Article published in:The Historical Sociolinguistics of Spelling
Edited by Laura Villa and Rik Vosters
[Written Language & Literacy 18:2] 2015
► pp. 260–274
Three Southern shibboleths
Spelling features as conflicting identity markers in the Low Countries
Over the course of the long eighteenth century, a distinct Southern Dutch linguistic identity emerged in the region now known as Flanders, and spelling features are at the heart of this developing linguistic autonomy. By analyzing eighteenth- and early-nineteenth-century normative and metalinguistic comments about three highly salient spelling variables (the spelling of the long vowels a and u in closed syllables, the ending 〈-n〉 or 〈-ø〉 in masculine adnominals, and the orthographic representation of etymologically different e and o sounds), we will show how seemingly insignificant features increasingly came to be portrayed as representing an unbridgeable linguistic gap between the Northern and Southern Low Countries. At the time of the political reunion of both parts of the Dutch speaking territories (1815–1830), this perceived gap then gave rise to different voices rejecting or embracing these shibboleths of linguistic ‘Southernness’, indicating how spelling features came to represent conflicting identities.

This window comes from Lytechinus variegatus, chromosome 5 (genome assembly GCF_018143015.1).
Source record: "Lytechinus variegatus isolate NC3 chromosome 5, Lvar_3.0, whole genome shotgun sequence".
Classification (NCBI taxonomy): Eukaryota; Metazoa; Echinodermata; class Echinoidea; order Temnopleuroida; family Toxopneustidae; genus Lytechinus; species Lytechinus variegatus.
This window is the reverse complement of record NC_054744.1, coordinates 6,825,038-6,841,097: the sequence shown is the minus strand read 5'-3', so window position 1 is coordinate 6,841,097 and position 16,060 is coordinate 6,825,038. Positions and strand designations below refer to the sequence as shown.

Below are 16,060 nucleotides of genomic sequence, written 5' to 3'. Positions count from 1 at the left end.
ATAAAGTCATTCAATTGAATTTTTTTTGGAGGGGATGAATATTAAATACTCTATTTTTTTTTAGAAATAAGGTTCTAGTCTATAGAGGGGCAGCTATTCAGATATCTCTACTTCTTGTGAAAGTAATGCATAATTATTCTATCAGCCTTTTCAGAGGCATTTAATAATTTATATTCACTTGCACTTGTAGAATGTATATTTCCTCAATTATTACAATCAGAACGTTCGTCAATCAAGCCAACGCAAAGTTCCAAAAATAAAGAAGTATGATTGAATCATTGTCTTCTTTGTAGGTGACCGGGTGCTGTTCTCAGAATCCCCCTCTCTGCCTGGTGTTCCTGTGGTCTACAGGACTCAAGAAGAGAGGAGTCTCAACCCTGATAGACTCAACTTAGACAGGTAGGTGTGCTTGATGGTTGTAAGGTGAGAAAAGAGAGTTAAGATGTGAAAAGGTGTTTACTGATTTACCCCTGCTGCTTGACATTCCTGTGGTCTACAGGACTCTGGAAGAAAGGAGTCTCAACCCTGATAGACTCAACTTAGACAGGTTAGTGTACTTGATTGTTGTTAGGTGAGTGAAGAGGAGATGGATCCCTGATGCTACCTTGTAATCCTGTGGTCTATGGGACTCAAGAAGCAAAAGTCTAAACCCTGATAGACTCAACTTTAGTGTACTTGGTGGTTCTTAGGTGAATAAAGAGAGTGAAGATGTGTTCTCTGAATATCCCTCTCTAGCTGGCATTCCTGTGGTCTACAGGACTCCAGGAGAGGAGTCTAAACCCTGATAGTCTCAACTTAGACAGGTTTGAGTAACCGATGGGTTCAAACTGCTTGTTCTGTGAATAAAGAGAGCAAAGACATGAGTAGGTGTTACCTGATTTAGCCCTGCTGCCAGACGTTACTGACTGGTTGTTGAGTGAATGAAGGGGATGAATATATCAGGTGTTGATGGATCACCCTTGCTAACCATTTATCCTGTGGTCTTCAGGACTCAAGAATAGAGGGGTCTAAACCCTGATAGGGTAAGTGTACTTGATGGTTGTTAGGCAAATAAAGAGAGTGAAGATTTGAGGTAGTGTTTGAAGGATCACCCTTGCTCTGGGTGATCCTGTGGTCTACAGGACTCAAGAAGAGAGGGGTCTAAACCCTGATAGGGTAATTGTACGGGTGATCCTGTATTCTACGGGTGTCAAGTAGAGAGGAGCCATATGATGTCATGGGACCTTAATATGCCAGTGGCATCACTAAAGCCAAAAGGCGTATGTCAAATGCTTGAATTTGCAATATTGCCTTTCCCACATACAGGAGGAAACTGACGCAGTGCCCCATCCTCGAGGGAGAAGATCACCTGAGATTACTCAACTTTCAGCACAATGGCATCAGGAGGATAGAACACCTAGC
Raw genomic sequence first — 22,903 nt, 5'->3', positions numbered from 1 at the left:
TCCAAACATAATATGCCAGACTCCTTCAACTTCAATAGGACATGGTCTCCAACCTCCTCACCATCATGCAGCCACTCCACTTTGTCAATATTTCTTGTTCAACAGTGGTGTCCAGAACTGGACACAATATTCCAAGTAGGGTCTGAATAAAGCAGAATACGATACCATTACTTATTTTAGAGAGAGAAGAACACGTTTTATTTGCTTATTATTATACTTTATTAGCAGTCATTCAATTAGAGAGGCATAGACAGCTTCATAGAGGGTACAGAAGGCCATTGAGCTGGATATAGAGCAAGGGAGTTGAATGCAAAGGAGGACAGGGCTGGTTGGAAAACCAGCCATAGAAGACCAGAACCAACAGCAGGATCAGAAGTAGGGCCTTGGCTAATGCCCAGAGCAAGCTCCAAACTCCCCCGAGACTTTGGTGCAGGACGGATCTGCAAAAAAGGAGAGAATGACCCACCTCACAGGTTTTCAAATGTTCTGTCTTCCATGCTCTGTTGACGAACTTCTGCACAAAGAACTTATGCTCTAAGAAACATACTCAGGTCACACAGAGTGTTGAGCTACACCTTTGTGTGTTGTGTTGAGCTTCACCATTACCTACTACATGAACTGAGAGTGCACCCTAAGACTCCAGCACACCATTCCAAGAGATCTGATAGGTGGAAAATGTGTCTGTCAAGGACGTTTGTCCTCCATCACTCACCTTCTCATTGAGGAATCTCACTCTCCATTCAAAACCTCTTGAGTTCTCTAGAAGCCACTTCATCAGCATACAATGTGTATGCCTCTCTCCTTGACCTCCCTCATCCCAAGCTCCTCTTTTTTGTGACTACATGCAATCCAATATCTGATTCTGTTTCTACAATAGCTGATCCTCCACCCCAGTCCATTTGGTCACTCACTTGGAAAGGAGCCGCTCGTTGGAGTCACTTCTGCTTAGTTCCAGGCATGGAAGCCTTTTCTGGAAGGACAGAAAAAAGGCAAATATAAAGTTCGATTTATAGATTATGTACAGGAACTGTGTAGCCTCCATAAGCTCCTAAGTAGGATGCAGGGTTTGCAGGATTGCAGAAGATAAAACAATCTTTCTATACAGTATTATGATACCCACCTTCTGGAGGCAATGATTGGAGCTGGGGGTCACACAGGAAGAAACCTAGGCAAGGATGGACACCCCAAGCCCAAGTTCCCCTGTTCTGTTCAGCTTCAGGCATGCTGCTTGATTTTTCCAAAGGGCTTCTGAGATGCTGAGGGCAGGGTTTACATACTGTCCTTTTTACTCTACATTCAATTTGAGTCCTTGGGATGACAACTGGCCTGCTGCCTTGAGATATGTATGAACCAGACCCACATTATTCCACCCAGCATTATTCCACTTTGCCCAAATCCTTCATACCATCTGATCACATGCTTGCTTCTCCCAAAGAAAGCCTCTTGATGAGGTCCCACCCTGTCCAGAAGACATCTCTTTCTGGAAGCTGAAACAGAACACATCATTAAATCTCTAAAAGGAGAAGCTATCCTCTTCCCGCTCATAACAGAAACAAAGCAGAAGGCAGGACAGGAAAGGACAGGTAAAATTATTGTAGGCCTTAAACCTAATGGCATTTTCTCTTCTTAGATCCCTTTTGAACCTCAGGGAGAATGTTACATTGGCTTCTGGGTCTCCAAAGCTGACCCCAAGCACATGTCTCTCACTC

Keywords: iconization, vowel lengthening, masculine adnominals, historical sociolinguistics, orthography, language ideology, language norms, diacritics, Dutch
Published online: 31 August 2015
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